Earlier this month, a putative class action text message lawsuit was filed in a Chicago federal district court against Checkers Drive-In Restaurants, Inc. (“Checkers”) and its affiliate mobile marketer, alleging violations of the Telephone Consumer Protection Act (“TCPA”).

Why should sellers and mobile marketers ensure that their text messages are TCPA compliant?

Checkers’ Text Message Marketing Campaign

Checkers operates more than 850 Checkers and Rally’s drive-thru restaurants in 29 states and the District of Columbia. As an advertising vehicle for its fast food products, Checkers works with marketing affiliates to offer digital coupons and other promotions to prospective and existing customers. Some such promotions offer coupon codes for free Checkers or Rally’s menu items to consumers who use their mobile phones to text a specific keyword to a designated five-digit short code.

Louisiana resident Toby Branden, presumably enticed by a Checkers coupon offer, texted “Coupons” and “70117” to a Checkers mobile marketing short code. Branden alleges that mobile marketer Vibes Media, LLC (“Vibes”) subsequently delivered multiple advertising text messages to her mobile phone number on Checkers’ behalf.

Text Message Lawsuit

On November 3, 2017, Branden filed a putative class action text message lawsuit against both Checkers and Vibes in the U.S. District Court for the Northern District of Illinois (Case No. 17-cv-7947) on behalf of all cell phone users who received unauthorized text messages from Checkers or Vibes.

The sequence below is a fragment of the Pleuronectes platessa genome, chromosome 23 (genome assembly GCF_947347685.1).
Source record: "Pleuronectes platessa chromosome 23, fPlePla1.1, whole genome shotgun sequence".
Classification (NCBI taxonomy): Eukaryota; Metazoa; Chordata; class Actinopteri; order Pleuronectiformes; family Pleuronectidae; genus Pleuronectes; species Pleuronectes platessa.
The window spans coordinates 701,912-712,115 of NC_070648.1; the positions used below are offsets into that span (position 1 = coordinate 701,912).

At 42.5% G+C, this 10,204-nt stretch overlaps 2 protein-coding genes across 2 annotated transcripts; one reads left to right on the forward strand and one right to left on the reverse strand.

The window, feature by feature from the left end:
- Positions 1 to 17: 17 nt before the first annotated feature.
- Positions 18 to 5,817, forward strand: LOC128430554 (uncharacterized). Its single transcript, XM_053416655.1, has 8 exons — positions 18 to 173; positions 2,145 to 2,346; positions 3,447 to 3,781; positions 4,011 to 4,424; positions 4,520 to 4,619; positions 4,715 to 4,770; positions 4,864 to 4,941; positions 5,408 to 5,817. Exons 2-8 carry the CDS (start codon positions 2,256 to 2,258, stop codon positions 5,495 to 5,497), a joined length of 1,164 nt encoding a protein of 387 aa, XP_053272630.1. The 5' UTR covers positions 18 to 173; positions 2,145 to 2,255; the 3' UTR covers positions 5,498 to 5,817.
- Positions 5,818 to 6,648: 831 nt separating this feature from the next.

The complaint alleges that Checkers and Vibes violated the TCPA by sending commercial text messages to consumers without obtaining each recipient’s prior express written consent to receive such messages. Braden’s text message lawsuit claims that the Defendants texted thousands of consumers nationwide, and seeks damages of $500 to $1,500 per text message delivered.

Are Your Text Message Marketing Practices Compliant?

Text messaging (rather than voice or video calling) is now the most widely and frequently used smartphone feature. It should come as no surprise then that more sellers and marketers are capitalizing on the popularity of text messaging to promote their respective products and services to consumers.

However, as the above-mentioned text message lawsuit demonstrates, text message marketing campaigns that are not TCPA compliant place sellers and their affiliate marketers at serious legal risk. In fact, text message marketing is classified as a subset of telemarketing, and the Federal Trade Commission (FTC) and Federal Communications Commission (FCC) rigorously enforce the TCPA and its implementing regulations against both text message marketers and traditional telemarketers.

In addition, the Mobile Marketing Association (MMA) has established its own best practices and guidelines for text message marketing that are enforced by the Cellular Telecommunications Industry Association (“CTIA”). The CTIA reports non-compliant text message marketers to the major wireless carriers, which can shut down or suspend non-compliant text message marketing campaigns.

In light of the foregoing, to avoid future legal action and regulatory surprises, sellers and marketers should consult with competent counsel concerning their text message marketing practices and procedures.